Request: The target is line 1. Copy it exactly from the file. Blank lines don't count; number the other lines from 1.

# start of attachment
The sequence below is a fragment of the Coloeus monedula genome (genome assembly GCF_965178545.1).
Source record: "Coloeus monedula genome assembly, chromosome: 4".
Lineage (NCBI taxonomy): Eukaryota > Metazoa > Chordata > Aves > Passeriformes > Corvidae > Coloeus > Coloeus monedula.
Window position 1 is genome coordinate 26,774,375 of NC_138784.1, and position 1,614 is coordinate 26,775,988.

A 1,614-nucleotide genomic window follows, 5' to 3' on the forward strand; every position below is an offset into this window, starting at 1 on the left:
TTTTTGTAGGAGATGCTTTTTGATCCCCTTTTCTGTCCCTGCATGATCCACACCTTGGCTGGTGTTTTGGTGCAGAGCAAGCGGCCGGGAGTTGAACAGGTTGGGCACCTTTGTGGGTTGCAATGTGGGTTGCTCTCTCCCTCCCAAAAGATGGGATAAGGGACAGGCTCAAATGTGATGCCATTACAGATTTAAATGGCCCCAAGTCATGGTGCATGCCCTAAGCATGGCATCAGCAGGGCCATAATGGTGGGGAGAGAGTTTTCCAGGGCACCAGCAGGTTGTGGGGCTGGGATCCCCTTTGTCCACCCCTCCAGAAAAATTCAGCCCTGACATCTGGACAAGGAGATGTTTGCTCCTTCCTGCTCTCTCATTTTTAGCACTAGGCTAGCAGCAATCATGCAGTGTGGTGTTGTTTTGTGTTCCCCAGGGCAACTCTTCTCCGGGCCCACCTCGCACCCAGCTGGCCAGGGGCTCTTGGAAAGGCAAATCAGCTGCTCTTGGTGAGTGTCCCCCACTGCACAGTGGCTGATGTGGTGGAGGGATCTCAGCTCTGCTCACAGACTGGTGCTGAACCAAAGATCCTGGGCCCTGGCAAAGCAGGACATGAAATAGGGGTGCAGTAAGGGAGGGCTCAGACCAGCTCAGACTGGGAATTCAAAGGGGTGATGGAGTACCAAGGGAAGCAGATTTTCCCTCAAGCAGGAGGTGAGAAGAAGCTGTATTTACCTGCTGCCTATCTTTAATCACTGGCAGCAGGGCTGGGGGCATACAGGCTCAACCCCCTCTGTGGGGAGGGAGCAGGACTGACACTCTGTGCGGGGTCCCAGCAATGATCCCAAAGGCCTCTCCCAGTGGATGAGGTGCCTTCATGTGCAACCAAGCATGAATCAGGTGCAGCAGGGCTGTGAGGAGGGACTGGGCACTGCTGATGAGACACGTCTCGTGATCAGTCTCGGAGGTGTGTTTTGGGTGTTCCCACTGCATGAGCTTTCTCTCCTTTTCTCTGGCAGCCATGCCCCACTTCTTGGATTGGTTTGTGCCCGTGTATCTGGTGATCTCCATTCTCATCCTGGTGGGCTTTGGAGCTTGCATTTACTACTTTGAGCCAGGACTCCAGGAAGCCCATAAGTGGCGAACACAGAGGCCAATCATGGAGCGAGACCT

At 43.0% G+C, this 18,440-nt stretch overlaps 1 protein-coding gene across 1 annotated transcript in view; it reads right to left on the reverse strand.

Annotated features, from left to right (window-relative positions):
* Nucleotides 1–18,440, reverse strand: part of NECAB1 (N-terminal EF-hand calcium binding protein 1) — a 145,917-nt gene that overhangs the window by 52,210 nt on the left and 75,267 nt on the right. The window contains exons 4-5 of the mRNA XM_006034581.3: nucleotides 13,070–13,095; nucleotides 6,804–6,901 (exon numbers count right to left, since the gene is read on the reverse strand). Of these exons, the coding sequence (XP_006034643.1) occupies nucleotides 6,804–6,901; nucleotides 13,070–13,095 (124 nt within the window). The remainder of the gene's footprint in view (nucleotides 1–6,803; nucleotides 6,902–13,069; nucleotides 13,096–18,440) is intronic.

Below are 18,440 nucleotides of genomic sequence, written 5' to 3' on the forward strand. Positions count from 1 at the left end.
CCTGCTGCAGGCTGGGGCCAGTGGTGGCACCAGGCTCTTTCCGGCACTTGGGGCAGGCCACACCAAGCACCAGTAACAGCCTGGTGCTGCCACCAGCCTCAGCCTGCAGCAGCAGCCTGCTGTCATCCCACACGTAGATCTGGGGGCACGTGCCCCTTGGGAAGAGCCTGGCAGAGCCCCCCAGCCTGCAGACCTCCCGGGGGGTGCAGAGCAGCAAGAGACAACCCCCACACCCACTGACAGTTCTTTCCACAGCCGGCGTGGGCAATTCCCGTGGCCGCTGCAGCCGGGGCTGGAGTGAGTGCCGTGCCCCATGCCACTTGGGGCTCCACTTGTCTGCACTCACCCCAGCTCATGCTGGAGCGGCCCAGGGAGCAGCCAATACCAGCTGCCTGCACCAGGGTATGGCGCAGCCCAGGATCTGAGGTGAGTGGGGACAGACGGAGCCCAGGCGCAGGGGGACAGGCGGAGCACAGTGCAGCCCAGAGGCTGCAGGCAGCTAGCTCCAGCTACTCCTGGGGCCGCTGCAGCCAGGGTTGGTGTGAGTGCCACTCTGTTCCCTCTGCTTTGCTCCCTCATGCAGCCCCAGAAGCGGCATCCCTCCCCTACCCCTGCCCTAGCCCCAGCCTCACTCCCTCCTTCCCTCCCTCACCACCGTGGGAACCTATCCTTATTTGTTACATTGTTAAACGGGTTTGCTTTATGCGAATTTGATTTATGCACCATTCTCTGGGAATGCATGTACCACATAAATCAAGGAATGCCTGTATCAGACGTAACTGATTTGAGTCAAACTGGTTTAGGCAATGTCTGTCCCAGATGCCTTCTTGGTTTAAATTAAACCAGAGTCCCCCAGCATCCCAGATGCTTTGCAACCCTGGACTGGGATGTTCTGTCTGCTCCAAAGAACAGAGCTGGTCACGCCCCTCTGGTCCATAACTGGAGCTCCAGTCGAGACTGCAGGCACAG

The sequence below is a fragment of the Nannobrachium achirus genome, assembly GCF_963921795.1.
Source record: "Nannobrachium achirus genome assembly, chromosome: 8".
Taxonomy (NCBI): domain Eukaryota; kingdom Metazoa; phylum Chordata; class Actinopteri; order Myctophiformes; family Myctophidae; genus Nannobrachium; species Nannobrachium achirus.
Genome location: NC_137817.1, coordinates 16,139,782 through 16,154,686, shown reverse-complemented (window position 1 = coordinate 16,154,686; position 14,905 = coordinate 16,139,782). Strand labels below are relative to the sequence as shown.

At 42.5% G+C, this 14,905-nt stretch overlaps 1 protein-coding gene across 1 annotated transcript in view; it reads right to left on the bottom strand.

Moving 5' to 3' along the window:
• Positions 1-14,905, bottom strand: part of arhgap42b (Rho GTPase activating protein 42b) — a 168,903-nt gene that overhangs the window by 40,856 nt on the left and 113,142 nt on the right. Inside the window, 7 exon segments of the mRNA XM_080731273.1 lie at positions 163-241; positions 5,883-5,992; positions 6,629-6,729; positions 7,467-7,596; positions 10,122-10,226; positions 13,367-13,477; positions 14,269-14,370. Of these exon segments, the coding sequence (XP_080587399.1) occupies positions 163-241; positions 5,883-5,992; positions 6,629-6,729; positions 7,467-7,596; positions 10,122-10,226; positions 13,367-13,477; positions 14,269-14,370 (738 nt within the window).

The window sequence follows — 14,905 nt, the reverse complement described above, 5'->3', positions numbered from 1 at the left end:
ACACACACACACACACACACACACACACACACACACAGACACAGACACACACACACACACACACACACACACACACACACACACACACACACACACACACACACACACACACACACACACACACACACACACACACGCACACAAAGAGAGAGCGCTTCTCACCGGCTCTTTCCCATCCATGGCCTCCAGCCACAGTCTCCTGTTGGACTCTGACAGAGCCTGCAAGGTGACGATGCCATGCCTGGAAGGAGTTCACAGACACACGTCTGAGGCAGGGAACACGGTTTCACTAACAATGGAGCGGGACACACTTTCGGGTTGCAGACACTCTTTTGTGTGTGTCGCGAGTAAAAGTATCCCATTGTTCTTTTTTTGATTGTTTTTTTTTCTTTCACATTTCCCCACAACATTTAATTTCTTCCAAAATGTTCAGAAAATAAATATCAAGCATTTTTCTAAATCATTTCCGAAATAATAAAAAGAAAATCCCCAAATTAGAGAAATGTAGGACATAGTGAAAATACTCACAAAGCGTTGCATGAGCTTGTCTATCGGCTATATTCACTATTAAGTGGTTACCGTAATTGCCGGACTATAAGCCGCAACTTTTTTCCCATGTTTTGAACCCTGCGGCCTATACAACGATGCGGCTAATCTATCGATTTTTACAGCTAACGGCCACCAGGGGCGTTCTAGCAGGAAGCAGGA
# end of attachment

The sequence below is a fragment of the Coloeus monedula genome (genome assembly GCF_965178545.1).